Hashnode, Ytho? (Part 2)

Last time, I covered a quick keyboard review. I avoided some important bits like accessible name and role which come little later, when I review content.

I'm impressed Hashnode responded positively to my review. Over the past few years, I grew weary of advocating for accessibility against product owners and project maintainers immune to my "charms."

Accessibility Review (Part 2): Typography and Color

In the keyboard test, I discussed the menu and search patterns. I plan to dive deep on components, but I need to address some foundational elements first.

First Impressions Continued

Legibility

Readability differs from Legibility. Before we can understand what we're reading, we (sighted folks) have to see it.

Typography

If you look in the code, Hashnode was built on Bootstrap. The "native" font stack takes advantage of all the research that went into the OS. I find it difficult to do better without really understand typography (hint: I don't).

The WCAG Success Criteria for "resize text" says we need to be able to double the text size and not loose any information. This is another quick test in Chrome, "View > Zoom In" or use the quick keys until the magnification is 200%.

Reflow

I check reflow next because I use the same tool, browser zoom, to see if I can go to 400% and not get weird scrollbars. You'll notice that some components like "My Feed" and "Who to follow" have horizontal scroll bars, but the content remains readable and doesn't require scrolling in two directions.

Color Contrast

Chrome has a built-in color contrast tool, but it often suffers from the same limitations of automated accessibility scanners--they try to programmatically determine the background and foreground colors from the CSS.

Knowing this, I like to setup a reference palette before I start. This is a little easier to see now with Chrome's experimental CSS Overview panel. You may need to restart devtools or reload the tab. Once you have CSS Overview enabled, go to the new devtools panel tab and click "Capture Overview". Sadly, you can't copy/paste the content here. So, I take a screenshot of just the colors and drop them into the Tesseract.js demo page.

an image of background colors from Hashnode converted into text including the hex values.

Next, I copy the OCR output and paste it into ColorCube or the Eight Shapes Contrast Grid, cleaning up any stray characters and separating each hex code by a line break. Now I have a way to quickly validate anything the automated scan misses.

When it's a small page or there's very few colors, I'll just eyeball the palette. But for Hashnode, I loaded the axe extension, scanned the page, and made sure I was set to "Needs Review". Ignoring the other issues for now, I focused on the color contrast issues. Unlike the color contrast issues under "Violations", axe can't pick up one or more of the colors.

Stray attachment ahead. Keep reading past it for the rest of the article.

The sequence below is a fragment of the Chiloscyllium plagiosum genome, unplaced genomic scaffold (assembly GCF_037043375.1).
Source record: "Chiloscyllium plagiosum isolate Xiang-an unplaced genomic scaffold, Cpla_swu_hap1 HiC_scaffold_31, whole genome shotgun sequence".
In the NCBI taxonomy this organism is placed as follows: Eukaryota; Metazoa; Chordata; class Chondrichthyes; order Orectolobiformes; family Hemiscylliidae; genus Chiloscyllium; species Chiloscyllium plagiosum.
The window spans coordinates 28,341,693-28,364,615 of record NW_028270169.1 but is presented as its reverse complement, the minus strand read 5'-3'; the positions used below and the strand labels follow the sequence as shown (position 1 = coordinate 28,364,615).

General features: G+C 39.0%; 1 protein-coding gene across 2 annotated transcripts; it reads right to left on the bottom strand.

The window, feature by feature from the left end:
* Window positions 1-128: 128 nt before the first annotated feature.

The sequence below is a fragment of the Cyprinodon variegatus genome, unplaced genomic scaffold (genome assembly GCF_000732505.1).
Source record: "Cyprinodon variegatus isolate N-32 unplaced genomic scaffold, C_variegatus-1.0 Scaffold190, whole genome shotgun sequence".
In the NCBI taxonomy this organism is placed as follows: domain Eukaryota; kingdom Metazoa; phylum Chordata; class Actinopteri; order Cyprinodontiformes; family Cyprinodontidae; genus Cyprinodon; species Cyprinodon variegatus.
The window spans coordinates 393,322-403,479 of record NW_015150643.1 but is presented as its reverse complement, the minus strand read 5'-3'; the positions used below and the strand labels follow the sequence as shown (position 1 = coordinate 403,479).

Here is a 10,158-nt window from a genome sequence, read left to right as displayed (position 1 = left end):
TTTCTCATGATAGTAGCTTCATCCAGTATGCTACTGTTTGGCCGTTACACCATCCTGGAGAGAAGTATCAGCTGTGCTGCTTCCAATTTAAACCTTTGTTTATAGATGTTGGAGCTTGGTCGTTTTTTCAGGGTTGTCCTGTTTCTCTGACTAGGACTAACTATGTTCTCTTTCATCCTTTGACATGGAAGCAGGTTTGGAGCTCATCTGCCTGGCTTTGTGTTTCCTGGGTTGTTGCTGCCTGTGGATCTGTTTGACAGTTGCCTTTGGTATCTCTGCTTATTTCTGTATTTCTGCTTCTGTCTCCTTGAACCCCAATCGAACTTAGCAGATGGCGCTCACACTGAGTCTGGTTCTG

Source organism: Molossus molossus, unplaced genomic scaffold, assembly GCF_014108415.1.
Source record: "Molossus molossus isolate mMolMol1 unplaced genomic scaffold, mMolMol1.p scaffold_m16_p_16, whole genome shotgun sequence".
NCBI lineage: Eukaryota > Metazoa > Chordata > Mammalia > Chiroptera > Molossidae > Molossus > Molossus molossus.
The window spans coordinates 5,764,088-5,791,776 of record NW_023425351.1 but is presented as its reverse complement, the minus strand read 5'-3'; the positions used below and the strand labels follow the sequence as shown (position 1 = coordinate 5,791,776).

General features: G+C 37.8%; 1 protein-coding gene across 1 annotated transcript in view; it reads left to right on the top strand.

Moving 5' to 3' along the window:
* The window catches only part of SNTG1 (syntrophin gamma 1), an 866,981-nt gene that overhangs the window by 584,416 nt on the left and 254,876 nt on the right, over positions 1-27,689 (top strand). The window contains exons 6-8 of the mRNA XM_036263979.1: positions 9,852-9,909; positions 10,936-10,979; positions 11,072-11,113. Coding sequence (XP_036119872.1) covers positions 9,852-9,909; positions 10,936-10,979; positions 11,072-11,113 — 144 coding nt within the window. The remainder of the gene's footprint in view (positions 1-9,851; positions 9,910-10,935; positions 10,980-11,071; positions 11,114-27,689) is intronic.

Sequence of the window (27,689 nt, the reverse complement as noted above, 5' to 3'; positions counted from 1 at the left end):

Hashnode survey results, "Chrome devtools" appears over a solid background of a horizontal bar graph. "Firefox devtools" extends beyond the second bar.

Overlapping elements, gradients, and alpha transparency cause automated checks to either guess or throw up their hands. For this histogram, the text is a partially transparent black, rgba(0,0,0,.66). That creates two different colors depending on whether it's over the grey (#eceff1) or the blue (#82b1ff). The tools for this type of check suck. Color picker tools get skewed by the display so we need to calculate the new color. There are a few online tools that do this but I like rgba-to-rgb-conversion because it shows you the math in JavaScript. This passes the required 4.5:1 color contrast ratio. Darker background colors would not pass.

For the other color issues, axe provides a good summary, so I'll paste that into the issues. If you follow the "Learn More" link in axe, you can also see the fix advice, "Large text has been defined in the requirements as 18pt (24 CSS pixels) or 14pt bold (19 CSS pixels)". By following this advice, we can mock up what the fix would look like for comparison. See the individual issues for my fix recommendations.

In addition to Chrome devtools, I used the Webaim contrast checker to "slide" my colors into compliance. To check how links need to contrast with surrounding body copy, check out the Webaim link contrast checker.

Ytho

I was drawn to Hashnode for the simplicity. The minimalist design reflects that well. Improving legibility with color contrast, typography, and whitespace will help everyone read this content on a wide variety of devices with or without assistive technology (AT).

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